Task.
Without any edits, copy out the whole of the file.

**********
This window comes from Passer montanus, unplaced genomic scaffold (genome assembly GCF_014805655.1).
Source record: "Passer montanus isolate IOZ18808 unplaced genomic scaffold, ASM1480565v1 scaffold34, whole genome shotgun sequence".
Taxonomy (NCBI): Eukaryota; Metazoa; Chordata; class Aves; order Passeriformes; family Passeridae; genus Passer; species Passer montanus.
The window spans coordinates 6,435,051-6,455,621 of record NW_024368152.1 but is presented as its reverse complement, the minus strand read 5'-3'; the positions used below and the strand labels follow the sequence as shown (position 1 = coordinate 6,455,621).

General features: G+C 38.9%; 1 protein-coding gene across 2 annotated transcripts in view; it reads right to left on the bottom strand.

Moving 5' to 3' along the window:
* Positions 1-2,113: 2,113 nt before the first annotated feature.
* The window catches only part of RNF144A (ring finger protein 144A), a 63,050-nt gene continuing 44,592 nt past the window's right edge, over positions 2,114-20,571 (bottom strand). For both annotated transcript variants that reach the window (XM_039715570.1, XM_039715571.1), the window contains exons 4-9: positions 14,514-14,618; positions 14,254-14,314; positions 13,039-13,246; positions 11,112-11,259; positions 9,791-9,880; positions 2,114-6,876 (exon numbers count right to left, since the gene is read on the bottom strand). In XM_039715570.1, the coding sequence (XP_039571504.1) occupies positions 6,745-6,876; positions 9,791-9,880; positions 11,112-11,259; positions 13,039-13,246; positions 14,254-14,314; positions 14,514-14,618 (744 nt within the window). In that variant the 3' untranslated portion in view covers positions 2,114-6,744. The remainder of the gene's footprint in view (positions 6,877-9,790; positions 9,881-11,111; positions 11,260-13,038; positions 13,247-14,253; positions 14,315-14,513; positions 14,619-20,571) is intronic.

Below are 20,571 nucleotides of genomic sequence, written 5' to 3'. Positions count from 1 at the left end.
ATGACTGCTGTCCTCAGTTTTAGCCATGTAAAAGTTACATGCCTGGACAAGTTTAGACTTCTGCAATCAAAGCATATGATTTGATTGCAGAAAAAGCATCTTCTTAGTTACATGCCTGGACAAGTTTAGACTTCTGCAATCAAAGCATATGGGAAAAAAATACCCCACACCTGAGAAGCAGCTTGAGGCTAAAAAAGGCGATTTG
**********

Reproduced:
This window comes from Passer montanus, unplaced genomic scaffold (genome assembly GCF_014805655.1).
Source record: "Passer montanus isolate IOZ18808 unplaced genomic scaffold, ASM1480565v1 scaffold34, whole genome shotgun sequence".
Taxonomy (NCBI): Eukaryota; Metazoa; Chordata; class Aves; order Passeriformes; family Passeridae; genus Passer; species Passer montanus.
The window spans coordinates 6,435,051-6,455,621 of record NW_024368152.1 but is presented as its reverse complement, the minus strand read 5'-3'; the positions used below and the strand labels follow the sequence as shown (position 1 = coordinate 6,455,621).

General features: G+C 38.9%; 1 protein-coding gene across 2 annotated transcripts in view; it reads right to left on the bottom strand.

Moving 5' to 3' along the window:
* Positions 1-2,113: 2,113 nt before the first annotated feature.
* The window catches only part of RNF144A (ring finger protein 144A), a 63,050-nt gene continuing 44,592 nt past the window's right edge, over positions 2,114-20,571 (bottom strand). For both annotated transcript variants that reach the window (XM_039715570.1, XM_039715571.1), the window contains exons 4-9: positions 14,514-14,618; positions 14,254-14,314; positions 13,039-13,246; positions 11,112-11,259; positions 9,791-9,880; positions 2,114-6,876 (exon numbers count right to left, since the gene is read on the bottom strand). In XM_039715570.1, the coding sequence (XP_039571504.1) occupies positions 6,745-6,876; positions 9,791-9,880; positions 11,112-11,259; positions 13,039-13,246; positions 14,254-14,314; positions 14,514-14,618 (744 nt within the window). In that variant the 3' untranslated portion in view covers positions 2,114-6,744. The remainder of the gene's footprint in view (positions 6,877-9,790; positions 9,881-11,111; positions 11,260-13,038; positions 13,247-14,253; positions 14,315-14,513; positions 14,619-20,571) is intronic.

Below are 20,571 nucleotides of genomic sequence, written 5' to 3'. Positions count from 1 at the left end.
ATGACTGCTGTCCTCAGTTTTAGCCATGTAAAAGTTACATGCCTGGACAAGTTTAGACTTCTGCAATCAAAGCATATGATTTGATTGCAGAAAAAGCATCTTCTTAGTTACATGCCTGGACAAGTTTAGACTTCTGCAATCAAAGCATATGGGAAAAAAATACCCCACACCTGAGAAGCAGCTTGAGGCTAAAAAAGGCGATTTG